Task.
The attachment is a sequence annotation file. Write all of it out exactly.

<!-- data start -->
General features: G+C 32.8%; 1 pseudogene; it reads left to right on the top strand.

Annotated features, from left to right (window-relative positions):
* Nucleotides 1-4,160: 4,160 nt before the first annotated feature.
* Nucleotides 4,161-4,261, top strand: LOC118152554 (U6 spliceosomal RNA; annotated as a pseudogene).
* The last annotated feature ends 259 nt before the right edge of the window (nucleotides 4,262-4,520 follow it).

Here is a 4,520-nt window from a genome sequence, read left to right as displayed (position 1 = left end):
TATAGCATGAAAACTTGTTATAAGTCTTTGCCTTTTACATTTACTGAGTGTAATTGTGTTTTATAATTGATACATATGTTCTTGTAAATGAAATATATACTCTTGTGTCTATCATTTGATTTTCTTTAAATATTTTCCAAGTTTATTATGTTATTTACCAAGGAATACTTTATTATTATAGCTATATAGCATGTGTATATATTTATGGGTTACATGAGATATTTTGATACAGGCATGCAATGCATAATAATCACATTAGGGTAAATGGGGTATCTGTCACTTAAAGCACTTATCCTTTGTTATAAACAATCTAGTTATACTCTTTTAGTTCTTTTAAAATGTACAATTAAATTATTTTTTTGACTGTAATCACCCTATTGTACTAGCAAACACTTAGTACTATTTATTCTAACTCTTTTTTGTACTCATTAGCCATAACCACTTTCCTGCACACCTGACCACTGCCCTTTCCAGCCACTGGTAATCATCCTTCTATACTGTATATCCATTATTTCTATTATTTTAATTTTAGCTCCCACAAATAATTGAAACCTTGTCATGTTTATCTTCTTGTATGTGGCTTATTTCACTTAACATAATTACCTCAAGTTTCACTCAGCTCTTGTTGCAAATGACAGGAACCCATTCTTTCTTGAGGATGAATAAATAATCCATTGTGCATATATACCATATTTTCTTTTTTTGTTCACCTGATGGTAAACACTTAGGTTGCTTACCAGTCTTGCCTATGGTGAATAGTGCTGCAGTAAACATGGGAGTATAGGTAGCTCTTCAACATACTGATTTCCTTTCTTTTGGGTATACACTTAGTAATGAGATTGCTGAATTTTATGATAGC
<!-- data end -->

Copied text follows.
General features: G+C 32.8%; 1 pseudogene; it reads left to right on the top strand.

Annotated features, from left to right (window-relative positions):
* Nucleotides 1-4,160: 4,160 nt before the first annotated feature.
* Nucleotides 4,161-4,261, top strand: LOC118152554 (U6 spliceosomal RNA; annotated as a pseudogene).
* The last annotated feature ends 259 nt before the right edge of the window (nucleotides 4,262-4,520 follow it).

Here is a 4,520-nt window from a genome sequence, read left to right as displayed (position 1 = left end):
TATAGCATGAAAACTTGTTATAAGTCTTTGCCTTTTACATTTACTGAGTGTAATTGTGTTTTATAATTGATACATATGTTCTTGTAAATGAAATATATACTCTTGTGTCTATCATTTGATTTTCTTTAAATATTTTCCAAGTTTATTATGTTATTTACCAAGGAATACTTTATTATTATAGCTATATAGCATGTGTATATATTTATGGGTTACATGAGATATTTTGATACAGGCATGCAATGCATAATAATCACATTAGGGTAAATGGGGTATCTGTCACTTAAAGCACTTATCCTTTGTTATAAACAATCTAGTTATACTCTTTTAGTTCTTTTAAAATGTACAATTAAATTATTTTTTTGACTGTAATCACCCTATTGTACTAGCAAACACTTAGTACTATTTATTCTAACTCTTTTTTGTACTCATTAGCCATAACCACTTTCCTGCACACCTGACCACTGCCCTTTCCAGCCACTGGTAATCATCCTTCTATACTGTATATCCATTATTTCTATTATTTTAATTTTAGCTCCCACAAATAATTGAAACCTTGTCATGTTTATCTTCTTGTATGTGGCTTATTTCACTTAACATAATTACCTCAAGTTTCACTCAGCTCTTGTTGCAAATGACAGGAACCCATTCTTTCTTGAGGATGAATAAATAATCCATTGTGCATATATACCATATTTTCTTTTTTTGTTCACCTGATGGTAAACACTTAGGTTGCTTACCAGTCTTGCCTATGGTGAATAGTGCTGCAGTAAACATGGGAGTATAGGTAGCTCTTCAACATACTGATTTCCTTTCTTTTGGGTATACACTTAGTAATGAGATTGCTGAATTTTATGATAGC